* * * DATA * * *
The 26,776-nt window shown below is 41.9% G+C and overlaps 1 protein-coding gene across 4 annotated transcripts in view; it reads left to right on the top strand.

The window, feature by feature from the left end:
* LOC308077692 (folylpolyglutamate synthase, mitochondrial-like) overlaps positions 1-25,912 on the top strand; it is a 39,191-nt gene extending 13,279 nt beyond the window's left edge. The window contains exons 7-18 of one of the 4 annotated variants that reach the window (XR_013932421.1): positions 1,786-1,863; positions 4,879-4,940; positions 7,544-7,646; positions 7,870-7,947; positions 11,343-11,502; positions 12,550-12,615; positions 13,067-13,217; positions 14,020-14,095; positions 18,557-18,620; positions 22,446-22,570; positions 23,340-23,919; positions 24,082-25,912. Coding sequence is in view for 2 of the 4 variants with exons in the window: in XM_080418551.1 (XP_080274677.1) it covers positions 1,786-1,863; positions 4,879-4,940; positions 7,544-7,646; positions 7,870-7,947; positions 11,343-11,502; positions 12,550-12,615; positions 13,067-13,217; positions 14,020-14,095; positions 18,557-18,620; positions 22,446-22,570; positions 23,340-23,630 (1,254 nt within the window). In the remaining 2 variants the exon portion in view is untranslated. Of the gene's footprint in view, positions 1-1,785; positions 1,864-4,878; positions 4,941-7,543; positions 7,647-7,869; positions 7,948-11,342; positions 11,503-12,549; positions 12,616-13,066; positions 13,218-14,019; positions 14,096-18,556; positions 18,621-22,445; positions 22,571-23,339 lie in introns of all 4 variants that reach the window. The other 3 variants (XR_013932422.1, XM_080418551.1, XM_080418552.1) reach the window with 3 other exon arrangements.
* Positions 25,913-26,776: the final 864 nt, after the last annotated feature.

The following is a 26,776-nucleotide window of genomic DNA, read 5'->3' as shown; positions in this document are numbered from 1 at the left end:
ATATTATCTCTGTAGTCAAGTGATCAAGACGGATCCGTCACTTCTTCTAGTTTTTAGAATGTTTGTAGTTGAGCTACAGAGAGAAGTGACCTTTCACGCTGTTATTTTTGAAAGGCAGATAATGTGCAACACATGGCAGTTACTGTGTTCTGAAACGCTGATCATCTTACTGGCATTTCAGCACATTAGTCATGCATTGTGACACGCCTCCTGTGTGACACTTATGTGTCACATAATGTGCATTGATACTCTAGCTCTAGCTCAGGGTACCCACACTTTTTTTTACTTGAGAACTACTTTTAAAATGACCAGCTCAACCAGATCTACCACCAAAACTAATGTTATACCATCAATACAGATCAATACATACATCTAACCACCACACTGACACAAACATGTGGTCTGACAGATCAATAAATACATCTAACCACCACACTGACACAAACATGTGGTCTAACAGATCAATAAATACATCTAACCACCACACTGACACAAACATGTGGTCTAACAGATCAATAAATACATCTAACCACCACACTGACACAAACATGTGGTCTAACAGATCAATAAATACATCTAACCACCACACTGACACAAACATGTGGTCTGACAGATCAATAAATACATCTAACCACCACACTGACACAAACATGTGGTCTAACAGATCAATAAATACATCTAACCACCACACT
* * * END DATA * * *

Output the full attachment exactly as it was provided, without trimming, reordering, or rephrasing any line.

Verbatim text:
The 26,776-nt window shown below is 41.9% G+C and overlaps 1 protein-coding gene across 4 annotated transcripts in view; it reads left to right on the top strand.

The window, feature by feature from the left end:
* LOC308077692 (folylpolyglutamate synthase, mitochondrial-like) overlaps positions 1-25,912 on the top strand; it is a 39,191-nt gene extending 13,279 nt beyond the window's left edge. The window contains exons 7-18 of one of the 4 annotated variants that reach the window (XR_013932421.1): positions 1,786-1,863; positions 4,879-4,940; positions 7,544-7,646; positions 7,870-7,947; positions 11,343-11,502; positions 12,550-12,615; positions 13,067-13,217; positions 14,020-14,095; positions 18,557-18,620; positions 22,446-22,570; positions 23,340-23,919; positions 24,082-25,912. Coding sequence is in view for 2 of the 4 variants with exons in the window: in XM_080418551.1 (XP_080274677.1) it covers positions 1,786-1,863; positions 4,879-4,940; positions 7,544-7,646; positions 7,870-7,947; positions 11,343-11,502; positions 12,550-12,615; positions 13,067-13,217; positions 14,020-14,095; positions 18,557-18,620; positions 22,446-22,570; positions 23,340-23,630 (1,254 nt within the window). In the remaining 2 variants the exon portion in view is untranslated. Of the gene's footprint in view, positions 1-1,785; positions 1,864-4,878; positions 4,941-7,543; positions 7,647-7,869; positions 7,948-11,342; positions 11,503-12,549; positions 12,616-13,066; positions 13,218-14,019; positions 14,096-18,556; positions 18,621-22,445; positions 22,571-23,339 lie in introns of all 4 variants that reach the window. The other 3 variants (XR_013932422.1, XM_080418551.1, XM_080418552.1) reach the window with 3 other exon arrangements.
* Positions 25,913-26,776: the final 864 nt, after the last annotated feature.

The following is a 26,776-nucleotide window of genomic DNA, read 5'->3' as shown; positions in this document are numbered from 1 at the left end:
ATATTATCTCTGTAGTCAAGTGATCAAGACGGATCCGTCACTTCTTCTAGTTTTTAGAATGTTTGTAGTTGAGCTACAGAGAGAAGTGACCTTTCACGCTGTTATTTTTGAAAGGCAGATAATGTGCAACACATGGCAGTTACTGTGTTCTGAAACGCTGATCATCTTACTGGCATTTCAGCACATTAGTCATGCATTGTGACACGCCTCCTGTGTGACACTTATGTGTCACATAATGTGCATTGATACTCTAGCTCTAGCTCAGGGTACCCACACTTTTTTTTACTTGAGAACTACTTTTAAAATGACCAGCTCAACCAGATCTACCACCAAAACTAATGTTATACCATCAATACAGATCAATACATACATCTAACCACCACACTGACACAAACATGTGGTCTGACAGATCAATAAATACATCTAACCACCACACTGACACAAACATGTGGTCTAACAGATCAATAAATACATCTAACCACCACACTGACACAAACATGTGGTCTAACAGATCAATAAATACATCTAACCACCACACTGACACAAACATGTGGTCTAACAGATCAATAAATACATCTAACCACCACACTGACACAAACATGTGGTCTGACAGATCAATAAATACATCTAACCACCACACTGACACAAACATGTGGTCTAACAGATCAATAAATACATCTAACCACCACACT